Generally, you should change your air filter every 12,000 miles or once a year, whichever occurs first. However, that’s just a general rule. Always follow the recommendations found in your vehicle’s owner’s manual.

Where you drive will also have a substantial impact on how often the filter needs to be changed. Do you drive mainly on well-paved roads in cities? Your air filter won’t need changing as frequently than if you’re a frequent off-roader. Plus, the overall air quality in your location will also impact changing needs.

Every 10,00 to 12,000 miles, take a look at your air filter. You don’t necessarily need to change it, but you do want to note its condition. After 20,000 miles or more, you’ll probably want to change the filter regardless of what it looks like. While some air filters can stay in good shape up to 50,000, replacement is cheap and easy. When in doubt, change it out.

How to Change an Air Filter (Even if You’re a Total Beginner)

First, congratulations on your willingness to try! Changing an air filter is easy and fast. But if you’ve never done it before, it can seem a bit intimidating. Don’t worry — we’ll walk you through each step.

1. Buy a New Air Filter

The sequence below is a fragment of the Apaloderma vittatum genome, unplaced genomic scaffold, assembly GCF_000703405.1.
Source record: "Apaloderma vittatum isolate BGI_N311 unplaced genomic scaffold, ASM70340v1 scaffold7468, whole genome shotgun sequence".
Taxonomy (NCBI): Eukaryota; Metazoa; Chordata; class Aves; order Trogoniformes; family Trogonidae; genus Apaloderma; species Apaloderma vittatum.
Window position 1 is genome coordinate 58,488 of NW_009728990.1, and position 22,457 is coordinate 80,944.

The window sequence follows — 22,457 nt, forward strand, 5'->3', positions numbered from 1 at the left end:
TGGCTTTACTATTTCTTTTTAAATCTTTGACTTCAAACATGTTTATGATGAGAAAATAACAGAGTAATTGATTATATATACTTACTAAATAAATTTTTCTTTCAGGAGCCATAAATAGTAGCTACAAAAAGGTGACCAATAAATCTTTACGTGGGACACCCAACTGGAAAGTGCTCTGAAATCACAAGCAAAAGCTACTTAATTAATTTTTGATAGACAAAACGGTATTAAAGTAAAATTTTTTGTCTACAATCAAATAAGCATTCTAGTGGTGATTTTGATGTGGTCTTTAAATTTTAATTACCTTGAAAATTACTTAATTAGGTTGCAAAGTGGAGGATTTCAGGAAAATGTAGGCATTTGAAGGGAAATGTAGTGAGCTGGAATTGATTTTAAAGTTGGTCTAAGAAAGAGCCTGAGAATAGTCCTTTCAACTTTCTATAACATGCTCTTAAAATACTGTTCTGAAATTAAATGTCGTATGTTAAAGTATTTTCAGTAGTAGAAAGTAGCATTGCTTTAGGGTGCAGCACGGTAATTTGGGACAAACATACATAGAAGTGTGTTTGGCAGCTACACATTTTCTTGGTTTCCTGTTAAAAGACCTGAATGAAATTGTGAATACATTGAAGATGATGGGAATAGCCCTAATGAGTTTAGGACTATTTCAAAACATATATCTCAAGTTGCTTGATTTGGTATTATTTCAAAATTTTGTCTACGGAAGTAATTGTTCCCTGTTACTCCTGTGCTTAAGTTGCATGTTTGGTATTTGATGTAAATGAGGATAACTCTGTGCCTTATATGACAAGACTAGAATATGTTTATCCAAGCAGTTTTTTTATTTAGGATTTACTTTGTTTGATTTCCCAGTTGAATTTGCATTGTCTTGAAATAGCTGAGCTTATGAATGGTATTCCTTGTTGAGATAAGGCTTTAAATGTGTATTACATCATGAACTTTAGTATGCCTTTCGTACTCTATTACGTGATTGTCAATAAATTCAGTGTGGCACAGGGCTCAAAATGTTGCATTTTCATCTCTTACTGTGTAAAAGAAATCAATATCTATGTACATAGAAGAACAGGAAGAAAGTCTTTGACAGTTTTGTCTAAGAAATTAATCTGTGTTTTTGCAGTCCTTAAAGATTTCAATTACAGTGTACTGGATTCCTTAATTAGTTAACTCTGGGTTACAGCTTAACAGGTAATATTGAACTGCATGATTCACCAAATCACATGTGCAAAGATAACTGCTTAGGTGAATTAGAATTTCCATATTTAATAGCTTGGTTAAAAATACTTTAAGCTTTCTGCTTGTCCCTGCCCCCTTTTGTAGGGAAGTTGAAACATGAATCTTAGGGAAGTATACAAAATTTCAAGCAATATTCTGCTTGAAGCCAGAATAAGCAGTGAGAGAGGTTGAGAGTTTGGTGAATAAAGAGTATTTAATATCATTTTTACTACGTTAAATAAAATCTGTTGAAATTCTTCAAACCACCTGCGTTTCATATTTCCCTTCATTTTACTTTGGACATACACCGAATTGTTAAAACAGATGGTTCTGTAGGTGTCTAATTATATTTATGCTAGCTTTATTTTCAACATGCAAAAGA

Air filters are sold online, at auto part stores and even most discount stores like Target and Wal-Mart. Simply buy one appropriate for your car’s make and model. There are four different, easy ways to find out this info:

  • Check your car’s owner’s manual
  • Check the car’s official website
  • Ask an employee (only at an auto parts store, not a retail store)
  • Use a nearby air filter book (looks like a phone book, sometimes found in the filter section)

Check out our complete guide to the best engine air filters for more detailed descriptions of specific products you’ll want to consider.

2. Locate the Air Filter Box

With your car shut off, open the hood. You’re looking for a black plastic box. It’ll usually be either on top or to the side of your engine. A giant hose will be sticking out of the side of the box.

3. Open the Air Filter Box

The box will have a few metal clasps. Simply unclasp them to open the box. You’ll see the air filter. Go ahead and pull the filter out. It should slide out easily by hand.

4. Inspect the Air Filter

How dirty is the current air filter? Don’t forget to check between the folds. If your air filter is barely dirty, you don’t necessarily need to replace it right now. However, as well said before: when in doubt, change it out.

5. Install the New Air Filter

“Installation” implies the process is a bit more complicated than it is. Simply place the new filter into the filter box. It should slide right into place without a problem. If you’re struggling to get the air filter to fit, double-check you have the right size. Once the filter is in the box, close the top and put the clasps back into place.

Replacing your air filter is a great D.I.Y. project which just about anyone can do. Simple and affordable, regularly changing your air filter will keep your engine protected from damage and running at maximum efficiency.

Brett Gordon

The engine behind editing at DigMyRide and the brains behind its build. During the day, Brett is a thirty-something dude from SoCal climbing the corporate ladder, but by night, he spends his time contributing to the online world of automotive tech & trends.